A: Zero. They'd like for everybody to be in the dark... both figuratively and literally.

3. According to EIA statistics, (not including Alaska and Hawaii) 10 of the 11 states with the highest residential electricity rates are those 9 states in the RGGI and California. Sure, there are other factors that go into why these 10 states have high rates, but cause and effect has to be considered. By the way, the other state in the top 11 is NJ, which recently opted out of the RGGI. Speaking of opting out, Australia recently ditched their carbon tax as being a big drain on their economy.

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Keryn
08/11/2014 11:57am

If you'll remember, writing about the Sierra Club was your suggestion, Cap'n. I just had to wait for them to do something brainless to provide the working example. I hope the wait wasn't too long. I'm still waiting for my TVA paycheck to arrive though.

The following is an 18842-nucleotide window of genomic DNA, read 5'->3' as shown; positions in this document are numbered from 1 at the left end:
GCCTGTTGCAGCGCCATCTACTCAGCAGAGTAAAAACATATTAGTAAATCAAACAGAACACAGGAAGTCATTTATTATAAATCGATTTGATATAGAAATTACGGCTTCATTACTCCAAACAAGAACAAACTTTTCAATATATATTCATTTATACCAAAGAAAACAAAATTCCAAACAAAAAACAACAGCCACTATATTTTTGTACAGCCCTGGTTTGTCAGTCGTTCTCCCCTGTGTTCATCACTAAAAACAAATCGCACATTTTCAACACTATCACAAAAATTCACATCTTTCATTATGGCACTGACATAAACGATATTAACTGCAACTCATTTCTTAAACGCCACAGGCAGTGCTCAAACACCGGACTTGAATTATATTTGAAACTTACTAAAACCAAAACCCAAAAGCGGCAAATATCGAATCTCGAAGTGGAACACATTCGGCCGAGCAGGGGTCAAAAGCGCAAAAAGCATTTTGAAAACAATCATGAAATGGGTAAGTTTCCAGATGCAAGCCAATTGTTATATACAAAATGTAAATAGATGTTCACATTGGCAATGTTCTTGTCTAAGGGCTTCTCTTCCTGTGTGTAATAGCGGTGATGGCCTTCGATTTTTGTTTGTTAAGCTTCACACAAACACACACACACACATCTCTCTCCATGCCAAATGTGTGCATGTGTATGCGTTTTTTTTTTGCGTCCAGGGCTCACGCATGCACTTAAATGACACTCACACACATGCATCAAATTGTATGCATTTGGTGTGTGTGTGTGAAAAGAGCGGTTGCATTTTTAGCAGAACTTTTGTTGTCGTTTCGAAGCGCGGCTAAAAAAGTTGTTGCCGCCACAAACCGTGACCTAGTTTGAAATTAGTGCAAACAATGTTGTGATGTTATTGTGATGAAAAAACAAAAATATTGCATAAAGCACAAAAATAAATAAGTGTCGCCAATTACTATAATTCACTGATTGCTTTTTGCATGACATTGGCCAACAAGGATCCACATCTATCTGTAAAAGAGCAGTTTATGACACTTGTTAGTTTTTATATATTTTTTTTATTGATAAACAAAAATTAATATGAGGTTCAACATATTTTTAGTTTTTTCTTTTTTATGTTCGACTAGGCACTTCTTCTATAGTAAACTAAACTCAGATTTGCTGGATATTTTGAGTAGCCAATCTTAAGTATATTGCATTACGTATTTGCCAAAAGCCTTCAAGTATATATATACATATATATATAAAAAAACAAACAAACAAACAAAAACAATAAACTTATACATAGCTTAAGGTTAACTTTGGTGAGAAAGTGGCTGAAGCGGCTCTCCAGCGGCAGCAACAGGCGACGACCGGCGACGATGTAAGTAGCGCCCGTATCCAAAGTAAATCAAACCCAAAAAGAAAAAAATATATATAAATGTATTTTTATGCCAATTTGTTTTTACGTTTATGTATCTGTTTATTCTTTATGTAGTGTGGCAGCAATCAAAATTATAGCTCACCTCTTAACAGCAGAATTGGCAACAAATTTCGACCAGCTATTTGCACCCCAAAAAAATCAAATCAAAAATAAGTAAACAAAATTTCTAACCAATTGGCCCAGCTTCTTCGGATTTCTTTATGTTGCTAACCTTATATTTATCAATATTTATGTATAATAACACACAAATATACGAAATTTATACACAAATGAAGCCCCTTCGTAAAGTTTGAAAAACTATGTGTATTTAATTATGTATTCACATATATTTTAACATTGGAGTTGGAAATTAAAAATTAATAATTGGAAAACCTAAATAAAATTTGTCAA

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Captain Tripps
08/11/2014 1:05pm

It's in the mail.

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Keryn
08/11/2014 1:36pm

Hey... I invented that game when I used to manage payables. I'll start planning my big European vacation now! *I'm in the money, I'm in the money....*

Keryn
08/11/2014 12:10pm

What's the "ponzi," Mikel? There's plenty that's bad about Clean Line already, so there really is no need to exaggerate and make crap up using scary words like "ponzi" and "bonds." I think maybe you have bonds confused with grants or tax incentives. Bonds must be repaid to their purchasers, with interest. There isn't some gigantic money making scheme where Wall Street gives "bonds" to Clean Line. Please, please, both you and Luis need to stop spreading misinformation based on your own misunderstandings. You're not helping anyone but Clean Line when you besmirch the credibility of the opposition. Being gung-ho to oppose this project that isn't in your own backyard is a wonderful thing, but you need to make sure it's about helping the group effort and not about wanting to be seen as an "expert" or "community leader." Neither one of you has any experience with transmission or grassroots opposition, but are making crap up as you go, hoping everyone is fooled. Please stop and let the affected landowners lead their own opposition.